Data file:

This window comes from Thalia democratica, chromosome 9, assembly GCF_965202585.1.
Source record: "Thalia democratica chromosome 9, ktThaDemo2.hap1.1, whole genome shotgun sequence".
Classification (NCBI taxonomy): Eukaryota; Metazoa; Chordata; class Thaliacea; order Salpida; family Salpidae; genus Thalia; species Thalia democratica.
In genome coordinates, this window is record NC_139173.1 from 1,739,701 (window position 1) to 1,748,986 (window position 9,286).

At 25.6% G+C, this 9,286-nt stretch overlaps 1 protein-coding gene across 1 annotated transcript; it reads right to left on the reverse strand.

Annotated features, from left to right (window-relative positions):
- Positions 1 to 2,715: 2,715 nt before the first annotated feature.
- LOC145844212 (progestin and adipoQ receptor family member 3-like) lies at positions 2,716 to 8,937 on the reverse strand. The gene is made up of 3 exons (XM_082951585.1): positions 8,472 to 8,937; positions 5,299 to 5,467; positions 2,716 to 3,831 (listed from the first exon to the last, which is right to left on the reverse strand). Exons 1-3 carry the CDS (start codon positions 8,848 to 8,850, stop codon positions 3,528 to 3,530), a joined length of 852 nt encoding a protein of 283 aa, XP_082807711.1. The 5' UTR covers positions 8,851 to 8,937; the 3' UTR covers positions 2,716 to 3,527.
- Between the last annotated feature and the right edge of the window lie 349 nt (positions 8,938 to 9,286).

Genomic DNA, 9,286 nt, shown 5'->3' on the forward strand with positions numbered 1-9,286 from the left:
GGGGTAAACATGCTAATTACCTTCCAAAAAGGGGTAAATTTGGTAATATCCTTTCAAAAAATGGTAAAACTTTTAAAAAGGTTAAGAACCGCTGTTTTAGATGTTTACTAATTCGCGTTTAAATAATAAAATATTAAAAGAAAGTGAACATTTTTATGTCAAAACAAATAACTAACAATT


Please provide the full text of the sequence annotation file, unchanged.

This window comes from Thalia democratica, chromosome 9, assembly GCF_965202585.1.
Source record: "Thalia democratica chromosome 9, ktThaDemo2.hap1.1, whole genome shotgun sequence".
Classification (NCBI taxonomy): Eukaryota; Metazoa; Chordata; class Thaliacea; order Salpida; family Salpidae; genus Thalia; species Thalia democratica.
In genome coordinates, this window is record NC_139173.1 from 1,739,701 (window position 1) to 1,748,986 (window position 9,286).

At 25.6% G+C, this 9,286-nt stretch overlaps 1 protein-coding gene across 1 annotated transcript; it reads right to left on the reverse strand.

Annotated features, from left to right (window-relative positions):
- Positions 1 to 2,715: 2,715 nt before the first annotated feature.
- LOC145844212 (progestin and adipoQ receptor family member 3-like) lies at positions 2,716 to 8,937 on the reverse strand. The gene is made up of 3 exons (XM_082951585.1): positions 8,472 to 8,937; positions 5,299 to 5,467; positions 2,716 to 3,831 (listed from the first exon to the last, which is right to left on the reverse strand). Exons 1-3 carry the CDS (start codon positions 8,848 to 8,850, stop codon positions 3,528 to 3,530), a joined length of 852 nt encoding a protein of 283 aa, XP_082807711.1. The 5' UTR covers positions 8,851 to 8,937; the 3' UTR covers positions 2,716 to 3,527.
- Between the last annotated feature and the right edge of the window lie 349 nt (positions 8,938 to 9,286).

Genomic DNA, 9,286 nt, shown 5'->3' on the forward strand with positions numbered 1-9,286 from the left:
GGGGTAAACATGCTAATTACCTTCCAAAAAGGGGTAAATTTGGTAATATCCTTTCAAAAAATGGTAAAACTTTTAAAAAGGTTAAGAACCGCTGTTTTAGATGTTTACTAATTCGCGTTTAAATAATAAAATATTAAAAGAAAGTGAACATTTTTATGTCAAAACAAATAACTAACAATT